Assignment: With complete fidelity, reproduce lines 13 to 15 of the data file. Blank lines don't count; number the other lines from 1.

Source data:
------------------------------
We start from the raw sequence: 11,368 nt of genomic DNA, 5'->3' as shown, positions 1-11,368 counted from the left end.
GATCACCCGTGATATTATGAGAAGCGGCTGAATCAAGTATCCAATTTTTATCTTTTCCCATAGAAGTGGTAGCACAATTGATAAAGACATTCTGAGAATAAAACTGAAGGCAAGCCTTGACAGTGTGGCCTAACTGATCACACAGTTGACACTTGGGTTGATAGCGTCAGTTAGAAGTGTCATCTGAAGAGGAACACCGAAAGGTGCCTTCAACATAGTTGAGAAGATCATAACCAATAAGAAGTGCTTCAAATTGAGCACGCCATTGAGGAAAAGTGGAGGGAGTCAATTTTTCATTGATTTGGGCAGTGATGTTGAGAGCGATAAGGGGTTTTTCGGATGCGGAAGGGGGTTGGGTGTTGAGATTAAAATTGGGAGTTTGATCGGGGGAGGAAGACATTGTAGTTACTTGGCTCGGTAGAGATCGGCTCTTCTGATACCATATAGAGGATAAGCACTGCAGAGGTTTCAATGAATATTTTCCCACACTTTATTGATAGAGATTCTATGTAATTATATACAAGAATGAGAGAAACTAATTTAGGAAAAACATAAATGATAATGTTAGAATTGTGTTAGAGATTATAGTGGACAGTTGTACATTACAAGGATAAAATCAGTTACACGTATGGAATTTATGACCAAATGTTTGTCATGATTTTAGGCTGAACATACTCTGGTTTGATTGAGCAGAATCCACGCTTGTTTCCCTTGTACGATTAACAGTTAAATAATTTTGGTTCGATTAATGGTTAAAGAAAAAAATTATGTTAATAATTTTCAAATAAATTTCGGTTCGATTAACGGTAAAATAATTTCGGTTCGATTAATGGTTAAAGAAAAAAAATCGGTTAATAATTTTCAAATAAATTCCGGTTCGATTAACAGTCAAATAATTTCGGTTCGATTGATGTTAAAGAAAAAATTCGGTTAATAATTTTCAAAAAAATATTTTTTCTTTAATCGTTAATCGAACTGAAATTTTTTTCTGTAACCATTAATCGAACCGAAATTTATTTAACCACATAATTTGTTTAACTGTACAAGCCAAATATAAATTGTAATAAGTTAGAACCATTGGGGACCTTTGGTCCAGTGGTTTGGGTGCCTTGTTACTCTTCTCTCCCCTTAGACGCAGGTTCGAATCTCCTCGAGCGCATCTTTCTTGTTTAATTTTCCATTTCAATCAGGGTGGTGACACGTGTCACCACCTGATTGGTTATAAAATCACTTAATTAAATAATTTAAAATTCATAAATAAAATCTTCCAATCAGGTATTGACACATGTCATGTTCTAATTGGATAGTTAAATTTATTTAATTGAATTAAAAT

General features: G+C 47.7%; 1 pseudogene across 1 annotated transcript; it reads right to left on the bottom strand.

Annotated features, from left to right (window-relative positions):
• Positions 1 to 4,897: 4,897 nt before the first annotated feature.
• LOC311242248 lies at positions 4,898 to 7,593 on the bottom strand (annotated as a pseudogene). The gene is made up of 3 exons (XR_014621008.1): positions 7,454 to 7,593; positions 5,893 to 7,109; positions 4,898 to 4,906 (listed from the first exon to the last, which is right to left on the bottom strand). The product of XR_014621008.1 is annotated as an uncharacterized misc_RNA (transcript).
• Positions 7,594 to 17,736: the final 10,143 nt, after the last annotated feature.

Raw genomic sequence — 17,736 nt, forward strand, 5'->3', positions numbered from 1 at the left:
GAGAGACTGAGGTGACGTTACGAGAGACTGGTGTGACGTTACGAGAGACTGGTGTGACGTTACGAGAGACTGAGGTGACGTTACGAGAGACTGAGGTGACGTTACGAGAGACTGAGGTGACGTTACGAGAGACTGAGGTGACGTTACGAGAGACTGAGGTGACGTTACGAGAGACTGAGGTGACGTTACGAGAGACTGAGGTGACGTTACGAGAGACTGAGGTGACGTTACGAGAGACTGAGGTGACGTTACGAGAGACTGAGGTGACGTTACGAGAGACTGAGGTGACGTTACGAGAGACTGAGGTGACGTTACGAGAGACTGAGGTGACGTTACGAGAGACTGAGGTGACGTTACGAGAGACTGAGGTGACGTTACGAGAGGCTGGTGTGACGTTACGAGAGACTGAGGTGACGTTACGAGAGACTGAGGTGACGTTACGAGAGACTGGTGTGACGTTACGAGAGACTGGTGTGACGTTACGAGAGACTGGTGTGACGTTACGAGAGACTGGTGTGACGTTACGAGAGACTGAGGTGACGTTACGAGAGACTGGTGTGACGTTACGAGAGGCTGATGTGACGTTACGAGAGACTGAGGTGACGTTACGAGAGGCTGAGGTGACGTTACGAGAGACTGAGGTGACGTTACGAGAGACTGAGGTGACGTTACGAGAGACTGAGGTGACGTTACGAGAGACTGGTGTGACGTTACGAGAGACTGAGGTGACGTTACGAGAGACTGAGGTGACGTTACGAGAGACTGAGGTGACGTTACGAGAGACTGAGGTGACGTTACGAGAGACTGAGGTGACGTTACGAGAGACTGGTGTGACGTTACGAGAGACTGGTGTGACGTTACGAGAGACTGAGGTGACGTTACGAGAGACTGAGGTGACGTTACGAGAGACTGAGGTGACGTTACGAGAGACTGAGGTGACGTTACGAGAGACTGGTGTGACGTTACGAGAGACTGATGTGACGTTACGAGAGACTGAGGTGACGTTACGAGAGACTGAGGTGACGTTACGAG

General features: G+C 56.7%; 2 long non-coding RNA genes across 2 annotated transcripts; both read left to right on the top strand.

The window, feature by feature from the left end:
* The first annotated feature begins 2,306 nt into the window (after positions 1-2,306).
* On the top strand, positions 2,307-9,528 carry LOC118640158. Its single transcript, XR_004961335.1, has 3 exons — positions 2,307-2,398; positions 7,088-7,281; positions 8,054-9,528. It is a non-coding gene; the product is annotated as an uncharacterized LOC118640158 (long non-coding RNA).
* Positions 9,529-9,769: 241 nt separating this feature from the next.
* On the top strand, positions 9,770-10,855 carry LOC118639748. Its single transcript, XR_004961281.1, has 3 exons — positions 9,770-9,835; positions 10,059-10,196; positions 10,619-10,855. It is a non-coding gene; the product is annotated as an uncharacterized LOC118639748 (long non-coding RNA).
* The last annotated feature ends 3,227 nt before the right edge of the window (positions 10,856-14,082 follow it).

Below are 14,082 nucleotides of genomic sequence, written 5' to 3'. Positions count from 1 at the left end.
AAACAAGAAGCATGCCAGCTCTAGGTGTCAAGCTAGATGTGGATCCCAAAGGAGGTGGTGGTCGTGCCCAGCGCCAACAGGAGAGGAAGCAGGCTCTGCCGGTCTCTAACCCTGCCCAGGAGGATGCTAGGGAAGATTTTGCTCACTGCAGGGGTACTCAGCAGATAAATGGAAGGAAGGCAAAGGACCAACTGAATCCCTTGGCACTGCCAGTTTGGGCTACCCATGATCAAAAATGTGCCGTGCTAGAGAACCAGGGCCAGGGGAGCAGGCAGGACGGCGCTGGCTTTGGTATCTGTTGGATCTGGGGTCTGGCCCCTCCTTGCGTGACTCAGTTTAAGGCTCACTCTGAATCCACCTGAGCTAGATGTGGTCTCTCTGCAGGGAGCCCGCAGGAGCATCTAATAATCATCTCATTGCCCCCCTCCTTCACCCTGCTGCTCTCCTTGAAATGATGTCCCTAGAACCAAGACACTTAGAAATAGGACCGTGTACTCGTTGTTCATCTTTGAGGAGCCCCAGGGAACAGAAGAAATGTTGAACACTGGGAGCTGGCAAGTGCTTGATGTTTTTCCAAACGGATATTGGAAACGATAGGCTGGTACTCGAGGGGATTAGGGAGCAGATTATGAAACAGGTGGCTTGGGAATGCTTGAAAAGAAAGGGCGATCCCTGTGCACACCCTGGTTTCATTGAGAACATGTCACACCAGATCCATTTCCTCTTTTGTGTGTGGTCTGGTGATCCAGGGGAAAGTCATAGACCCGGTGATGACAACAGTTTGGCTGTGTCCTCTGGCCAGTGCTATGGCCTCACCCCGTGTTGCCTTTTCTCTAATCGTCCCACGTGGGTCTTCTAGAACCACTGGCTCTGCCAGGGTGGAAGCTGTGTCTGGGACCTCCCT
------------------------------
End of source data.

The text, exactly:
* On the top strand, positions 2,307-9,528 carry LOC118640158. Its single transcript, XR_004961335.1, has 3 exons — positions 2,307-2,398; positions 7,088-7,281; positions 8,054-9,528. It is a non-coding gene; the product is annotated as an uncharacterized LOC118640158 (long non-coding RNA).
* Positions 9,529-9,769: 241 nt separating this feature from the next.
* On the top strand, positions 9,770-10,855 carry LOC118639748. Its single transcript, XR_004961281.1, has 3 exons — positions 9,770-9,835; positions 10,059-10,196; positions 10,619-10,855. It is a non-coding gene; the product is annotated as an uncharacterized LOC118639748 (long non-coding RNA).